The article “RRSP Top-Ups In Retirement Could Cost You” was originally published on MoneySense on March 7, 2018.


Remember: It’s not worth saving $5,000 of tax today to pay $10,000 of tax tomorrow

Q: I retired in May 2009 and was under the impression that I could no longer contribute to an RRSP. I just found out I could, and my 2016 notice of assessment shows I have available contribution room for 2017 of $25,749. Also, my RRSP/PRPP deduction limit for 2017 is $25,749. My pension income for 2017 is roughly $50,000. I split with my wife $20,000 of that total. My question is can I purchase and claim RRSPs to the maximum amount


A: Most people don’t envision contributing to their Registered Retirement Savings Plan (RRSP) in retirement, Tom. But usually that’s because most retirees don’t have money sitting around that could be used and are instead drawing down their RRSPs. It doesn’t mean you can’t contribute though.

First, I’d like to help you decipher your notice of assessment. Canada Revenue Agency (CRA) does a horrible job, in my opinion, of explaining RRSPs on an annual tax assessment. I find lots of people get confused and some even end up putting too much into their RRSPs because the CRA’s info is so unclear.

To clarify, you have a $25,749 “RRSP/PRPP deduction limit for 2017.” This is how much you can contribute to an RRSP based on information reported to CRA up to and including December 31, 2016 (this should include RRSP contributions up to March 1, 2017 if you reported them correctly on your 2016 tax return). There’s a line below that says “unused RRSP/PRPP contributions previously reported and available to deduct for 2017.” This represents previously contributed, but undeducted RRSP contributions. You don’t have to deduct RRSP contributions in the year you make them. In your case, the undeducted contributions from the past must be zero and that’s why your “available contribution room for 2017” is the same number as your deduction limit – $25,749.

The ability to contribute to an RRSP is not tied to you working or being retired, Tom. At least not directly. Employment income and self-employment income during your working years creates RRSP room, but that room doesn’t expire because you retire. So, you can certainly contribute to your RRSP, if you are age 71 or younger or your wife is age 71 or under (in which case you could contribute to a spousal RRSP in her name and claim the deduction). The question I’d be asking though is whether you should contribute, Tom.

You mention you have pension income of $50,000, $20,000 of which is split with your wife (presumably this is eligible pension income split on your tax returns via pension income splitting). That suggests to me that you have $30,000 of income and your wife has $20,000. You may have other modest income sources, deductions or tax credits that impact your tax rate. Depending on your provincial of residence, a $25,749 RRSP contribution could save you and your wife roughly $5,000 in tax (roughly 20% of the contribution amount) and may increase your entitlement to certain government benefits. Assuming you have the cash available, you could make that contribution, or some portion thereof, Tom. You could even deduct the contribution over a couple years.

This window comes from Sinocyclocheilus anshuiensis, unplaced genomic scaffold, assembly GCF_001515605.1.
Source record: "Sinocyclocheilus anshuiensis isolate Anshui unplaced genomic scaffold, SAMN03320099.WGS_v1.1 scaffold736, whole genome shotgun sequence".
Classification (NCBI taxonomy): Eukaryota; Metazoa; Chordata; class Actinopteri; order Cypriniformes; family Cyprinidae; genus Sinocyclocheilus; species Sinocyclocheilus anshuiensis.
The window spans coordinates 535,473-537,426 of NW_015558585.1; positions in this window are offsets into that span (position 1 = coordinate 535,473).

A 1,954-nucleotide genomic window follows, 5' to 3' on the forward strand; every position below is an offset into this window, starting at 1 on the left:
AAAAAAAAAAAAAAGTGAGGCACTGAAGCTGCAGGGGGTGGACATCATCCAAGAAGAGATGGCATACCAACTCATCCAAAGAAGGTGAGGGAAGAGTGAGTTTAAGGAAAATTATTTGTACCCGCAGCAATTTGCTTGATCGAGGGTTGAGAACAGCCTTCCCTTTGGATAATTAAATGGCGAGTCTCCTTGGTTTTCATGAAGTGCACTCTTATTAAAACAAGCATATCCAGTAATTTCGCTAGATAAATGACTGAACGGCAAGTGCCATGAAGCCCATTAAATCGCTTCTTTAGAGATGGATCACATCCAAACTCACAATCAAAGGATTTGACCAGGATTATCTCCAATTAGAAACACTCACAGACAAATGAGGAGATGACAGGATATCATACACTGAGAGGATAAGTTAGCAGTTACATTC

The more important consideration would be what your income will be in the future and what the tax implications of an eventual RRSP withdrawal might be. If you or your wife haven’t yet started your Canada Pension Plan (CPP) or Old Age Security (OAS) pensions, your incomes could rise in the future. You may have some existing RRSP investments as well. Withdrawals from your RRSPs, most commonly via a Registered Retirement Income Fund (RRIF) are required by age 72 at the latest. Will your CPP, OAS and RRSP/RRIF withdrawals put you into a higher tax bracket in the future? Is it worth saving $5,000 of tax today to pay $10,000 of tax tomorrow?

If you’re going to be in a similar or higher tax bracket in the future, I don’t know that I would contribute to your RRSP, Tom.

Are both of your Tax Free Savings Accounts (TFSAs) maxed out?

Do you expect to have any high-income years in the next few years, perhaps due to the sale of an asset like a cottage, rental property, business or non-registered investment that has risen in value and will have a taxable capital gain?

In summary, Tom, you can contribute to your RRSP. The question is whether you should and that’s a personalized decision based on an assessment of your financial situation. Try not to get enamoured by tax refunds at all costs if it means you’ll end up paying too high a price in the future in the form of tomorrow’s tax.

Jason Heath is a fee-only, advice-only Certified Financial Planner (CFP) at Objective Financial Partners Inc. in Toronto, Ontario. He does not sell any financial products whatsoever.